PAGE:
The medieval expansion of the district of Westminster to the place of representation of the English monarchy was continued in 1394-1401 with the new construction of Westminster Hall (with an open roof made of oak). North of the abbey, the parish church of Saint Margaret was built in 1480–1523(UNESCO World Heritage Site) as a flat-roofed late Gothic basilica in forms of the late perpendicular style. 1411–40 the late Gothic Guildhall (town hall) was built over a vaulted basement as a hall decorated with rich tracery with (now reconstructed) buttress arches; In 1788 it was given a neo-Gothic facade. Of the new courts of justice built after the Reformation in the former settlement of the Knights Templar and in Lincoln’s Inn, the Hall (1562-70; with an open roof in Renaissance shapes) in the Middle Temple and the Old Hall (1490) and the chapel (1619) in Lincoln’s Inn -23). In the area of ​​Westminster, Saint James’s Palace was built as a brick building in clear early Renaissance forms in the 16th century. I. Jones built Banqueting House (allegorical ceiling painting of the banquet hall 1634 by P. P. Rubens).

With the expansion of the urban area to the west, the first squares (places, often with trees) were laid out along the “beach”, for example in 1631 Covent Garden with the church of Saint Paul by I. Jones and Lincoln’s Inn Fields with the Lindsey House from 1640.

The great city fire of 1666, in which 13,000 houses were destroyed, resulted (by 1700) in an extensive structural renovation of the old town with brick buildings, with 51 parish churches also being built by C. Wren, mostly as hall churches and towers with steep helmets. His most important work was the new Baroque building of Saint Paul’s Cathedral (1675-1711, a combination of a transept basilica and a central dome with a western group of two towers). The most important secular building of this time is Chelsea Hospital (founded in 1681 as a veteran institution based on the model of the Hôtel des Invalides in Paris), which C. Wren built in 1682–89 as a three-winged facility in brick; from 1696 he then built Greenwich Hospital for the Navy.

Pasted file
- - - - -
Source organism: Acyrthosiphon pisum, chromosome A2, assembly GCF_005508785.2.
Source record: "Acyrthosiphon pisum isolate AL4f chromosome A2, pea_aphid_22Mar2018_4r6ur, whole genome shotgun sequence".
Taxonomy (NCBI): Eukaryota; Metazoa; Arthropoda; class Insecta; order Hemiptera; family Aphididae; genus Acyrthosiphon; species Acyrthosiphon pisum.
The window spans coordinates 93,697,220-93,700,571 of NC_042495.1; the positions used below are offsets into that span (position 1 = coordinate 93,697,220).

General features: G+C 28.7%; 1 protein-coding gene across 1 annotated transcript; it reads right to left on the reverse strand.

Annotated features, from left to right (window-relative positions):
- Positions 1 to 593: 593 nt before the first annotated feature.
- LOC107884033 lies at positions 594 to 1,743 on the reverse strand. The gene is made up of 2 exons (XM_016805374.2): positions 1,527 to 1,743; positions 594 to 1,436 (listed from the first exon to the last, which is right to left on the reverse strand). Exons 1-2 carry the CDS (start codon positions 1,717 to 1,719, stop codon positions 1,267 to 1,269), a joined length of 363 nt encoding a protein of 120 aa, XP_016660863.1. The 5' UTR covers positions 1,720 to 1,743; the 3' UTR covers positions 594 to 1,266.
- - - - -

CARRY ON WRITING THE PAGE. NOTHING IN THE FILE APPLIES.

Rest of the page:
Of the planned (law on financing 1711) another 50 city churches, especially in the newly developed areas north and west of the old town, only twelve were carried out, including by N. Hawksmoor Saint Anne, Limehouse, Saint George, Bloomsbury, and Christ Church, Spitalfields, as hall rooms with tall towers; J. Gibbs oriented himself with Saint Mary-le-Strand (1714-17) more closely to Italian baroque buildings of the 17th century and combined in Saint Martin-in-the-Fields (1722-26) a rectangular body decorated with pilasters with a Roman temple porch.

After Soho with its right-angled street network had already been laid out in the late 17th century, the adjacent lands were also included in a regular urban planning in the 18th century: New Bond Street and Hanover Square were laid out in 1720, with the church of Saint George (until 1724; Palladian portico); Grosvenor Square followed in 1725 and the Berkeley Square area in 1733. Another urban area developed in Westminster, which from 1738 was connected to the right bank of the Thames by a bridge. The most important public buildings were the Horse Guard barracks (from 1751) based on plans by W. Kent and Somerset House (1776) based on the Italian Baroque. Starting in 1773, Portland Square was built by R. and J. Adam in a restrained decorative style, while J. Nash (since 1812) with Park Crescent and Cumberland Terrace at Regent’s Park and Carlton House Terrace at Saint James’s Park achieved an interweaving of classic urban architecture with the public parks designed in the English landscape style. In the style of the Greek Revival, the church of Saint Pancras (1818-20; with clear references to the shape of the Athenian Erechtheion), the British Museum and on Trafalgar Square (1828) with the Nelson Column (1840-43) the National Gallery (1838, Dome 1887).

London Cityscape 1